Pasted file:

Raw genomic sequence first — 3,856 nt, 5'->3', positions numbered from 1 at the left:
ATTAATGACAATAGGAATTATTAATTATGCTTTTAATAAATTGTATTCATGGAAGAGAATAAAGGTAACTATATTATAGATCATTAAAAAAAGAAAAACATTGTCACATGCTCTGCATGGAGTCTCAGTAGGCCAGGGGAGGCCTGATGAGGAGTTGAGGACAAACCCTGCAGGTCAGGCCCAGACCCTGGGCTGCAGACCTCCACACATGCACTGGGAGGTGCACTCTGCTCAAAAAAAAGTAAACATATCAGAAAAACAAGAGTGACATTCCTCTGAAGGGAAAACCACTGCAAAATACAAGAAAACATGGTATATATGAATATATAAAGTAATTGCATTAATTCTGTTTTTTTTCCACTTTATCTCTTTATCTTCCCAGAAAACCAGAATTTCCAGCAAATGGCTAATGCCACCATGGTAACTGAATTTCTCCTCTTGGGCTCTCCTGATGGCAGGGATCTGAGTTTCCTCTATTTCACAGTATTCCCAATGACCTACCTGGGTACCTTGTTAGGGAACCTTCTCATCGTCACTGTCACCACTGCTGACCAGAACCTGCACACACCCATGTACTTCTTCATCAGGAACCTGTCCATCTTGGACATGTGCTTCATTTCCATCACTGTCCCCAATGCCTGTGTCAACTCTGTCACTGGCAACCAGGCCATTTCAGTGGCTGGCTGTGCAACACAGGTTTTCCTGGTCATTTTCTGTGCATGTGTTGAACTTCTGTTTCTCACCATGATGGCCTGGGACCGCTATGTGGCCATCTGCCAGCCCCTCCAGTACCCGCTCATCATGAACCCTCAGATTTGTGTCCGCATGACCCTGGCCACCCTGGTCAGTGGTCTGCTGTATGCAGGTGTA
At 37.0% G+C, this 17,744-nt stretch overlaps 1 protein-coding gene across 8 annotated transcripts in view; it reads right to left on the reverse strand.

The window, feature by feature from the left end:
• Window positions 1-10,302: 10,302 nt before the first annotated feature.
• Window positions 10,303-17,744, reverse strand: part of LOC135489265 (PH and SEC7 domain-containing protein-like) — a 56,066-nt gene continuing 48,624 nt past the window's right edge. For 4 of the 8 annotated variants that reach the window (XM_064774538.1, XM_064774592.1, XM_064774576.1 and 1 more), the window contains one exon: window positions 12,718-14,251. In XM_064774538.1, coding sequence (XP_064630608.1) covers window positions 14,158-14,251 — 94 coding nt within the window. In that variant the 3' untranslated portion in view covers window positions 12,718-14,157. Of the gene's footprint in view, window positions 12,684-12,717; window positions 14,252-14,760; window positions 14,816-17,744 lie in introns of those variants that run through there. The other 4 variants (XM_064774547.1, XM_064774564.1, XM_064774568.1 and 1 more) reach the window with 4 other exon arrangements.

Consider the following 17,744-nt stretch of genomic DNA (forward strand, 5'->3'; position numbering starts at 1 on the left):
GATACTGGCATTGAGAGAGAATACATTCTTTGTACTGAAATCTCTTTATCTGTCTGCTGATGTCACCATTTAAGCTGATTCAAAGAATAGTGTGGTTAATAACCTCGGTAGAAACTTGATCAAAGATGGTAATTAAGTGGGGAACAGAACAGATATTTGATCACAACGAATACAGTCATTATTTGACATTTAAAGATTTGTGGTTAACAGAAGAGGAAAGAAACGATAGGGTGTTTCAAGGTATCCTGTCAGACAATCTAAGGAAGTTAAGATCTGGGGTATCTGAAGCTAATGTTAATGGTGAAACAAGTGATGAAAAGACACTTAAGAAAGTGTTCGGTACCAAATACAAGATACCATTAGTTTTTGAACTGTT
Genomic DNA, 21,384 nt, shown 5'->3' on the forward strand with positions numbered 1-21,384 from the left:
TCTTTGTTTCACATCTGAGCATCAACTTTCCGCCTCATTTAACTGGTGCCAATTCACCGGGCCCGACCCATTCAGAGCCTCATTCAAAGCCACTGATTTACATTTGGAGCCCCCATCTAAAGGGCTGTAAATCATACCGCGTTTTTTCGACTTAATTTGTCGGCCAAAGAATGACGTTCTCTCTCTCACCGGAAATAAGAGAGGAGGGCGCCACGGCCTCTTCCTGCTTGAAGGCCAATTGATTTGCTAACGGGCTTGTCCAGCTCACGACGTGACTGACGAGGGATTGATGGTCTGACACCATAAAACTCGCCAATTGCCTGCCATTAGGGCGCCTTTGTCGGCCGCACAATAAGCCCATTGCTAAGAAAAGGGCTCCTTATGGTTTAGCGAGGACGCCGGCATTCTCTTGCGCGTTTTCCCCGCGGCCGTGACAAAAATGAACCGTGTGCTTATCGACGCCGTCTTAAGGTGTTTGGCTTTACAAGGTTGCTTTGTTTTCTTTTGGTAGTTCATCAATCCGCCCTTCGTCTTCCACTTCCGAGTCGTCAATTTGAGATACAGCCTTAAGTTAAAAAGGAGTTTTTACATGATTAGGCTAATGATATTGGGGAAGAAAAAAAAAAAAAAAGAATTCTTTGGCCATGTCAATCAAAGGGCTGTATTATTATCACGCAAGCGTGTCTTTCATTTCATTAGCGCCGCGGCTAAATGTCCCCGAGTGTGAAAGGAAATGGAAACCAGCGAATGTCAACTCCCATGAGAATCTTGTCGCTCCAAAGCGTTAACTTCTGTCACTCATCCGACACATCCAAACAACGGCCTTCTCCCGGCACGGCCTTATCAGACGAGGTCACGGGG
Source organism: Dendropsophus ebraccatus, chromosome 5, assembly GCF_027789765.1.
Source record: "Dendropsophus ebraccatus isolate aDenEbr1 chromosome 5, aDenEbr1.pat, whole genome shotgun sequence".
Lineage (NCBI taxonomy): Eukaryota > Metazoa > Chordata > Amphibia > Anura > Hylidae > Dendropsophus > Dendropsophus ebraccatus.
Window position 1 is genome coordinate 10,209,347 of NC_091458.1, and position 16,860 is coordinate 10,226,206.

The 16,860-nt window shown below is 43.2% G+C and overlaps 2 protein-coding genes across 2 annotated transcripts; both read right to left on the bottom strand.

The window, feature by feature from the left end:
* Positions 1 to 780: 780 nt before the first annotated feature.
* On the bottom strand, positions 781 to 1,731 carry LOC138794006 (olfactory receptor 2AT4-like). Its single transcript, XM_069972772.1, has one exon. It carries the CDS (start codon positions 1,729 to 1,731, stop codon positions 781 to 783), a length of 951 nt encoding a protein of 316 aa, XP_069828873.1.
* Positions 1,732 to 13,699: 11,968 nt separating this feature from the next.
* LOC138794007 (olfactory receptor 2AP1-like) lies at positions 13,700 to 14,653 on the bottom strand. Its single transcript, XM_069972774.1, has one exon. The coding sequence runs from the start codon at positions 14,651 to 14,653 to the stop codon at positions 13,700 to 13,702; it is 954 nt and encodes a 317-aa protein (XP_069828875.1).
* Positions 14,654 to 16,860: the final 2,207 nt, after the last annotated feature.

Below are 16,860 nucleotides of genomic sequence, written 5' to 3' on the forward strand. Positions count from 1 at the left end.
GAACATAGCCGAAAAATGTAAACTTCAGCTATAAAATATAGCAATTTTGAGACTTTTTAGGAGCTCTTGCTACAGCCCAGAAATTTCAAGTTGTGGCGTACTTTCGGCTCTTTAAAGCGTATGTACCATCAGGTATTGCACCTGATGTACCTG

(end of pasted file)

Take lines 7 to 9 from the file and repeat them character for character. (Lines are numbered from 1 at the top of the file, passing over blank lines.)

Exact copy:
Consider the following 17,744-nt stretch of genomic DNA (forward strand, 5'->3'; position numbering starts at 1 on the left):
GATACTGGCATTGAGAGAGAATACATTCTTTGTACTGAAATCTCTTTATCTGTCTGCTGATGTCACCATTTAAGCTGATTCAAAGAATAGTGTGGTTAATAACCTCGGTAGAAACTTGATCAAAGATGGTAATTAAGTGGGGAACAGAACAGATATTTGATCACAACGAATACAGTCATTATTTGACATTTAAAGATTTGTGGTTAACAGAAGAGGAAAGAAACGATAGGGTGTTTCAAGGTATCCTGTCAGACAATCTAAGGAAGTTAAGATCTGGGGTATCTGAAGCTAATGTTAATGGTGAAACAAGTGATGAAAAGACACTTAAGAAAGTGTTCGGTACCAAATACAAGATACCATTAGTTTTTGAACTGTT
Genomic DNA, 21,384 nt, shown 5'->3' on the forward strand with positions numbered 1-21,384 from the left: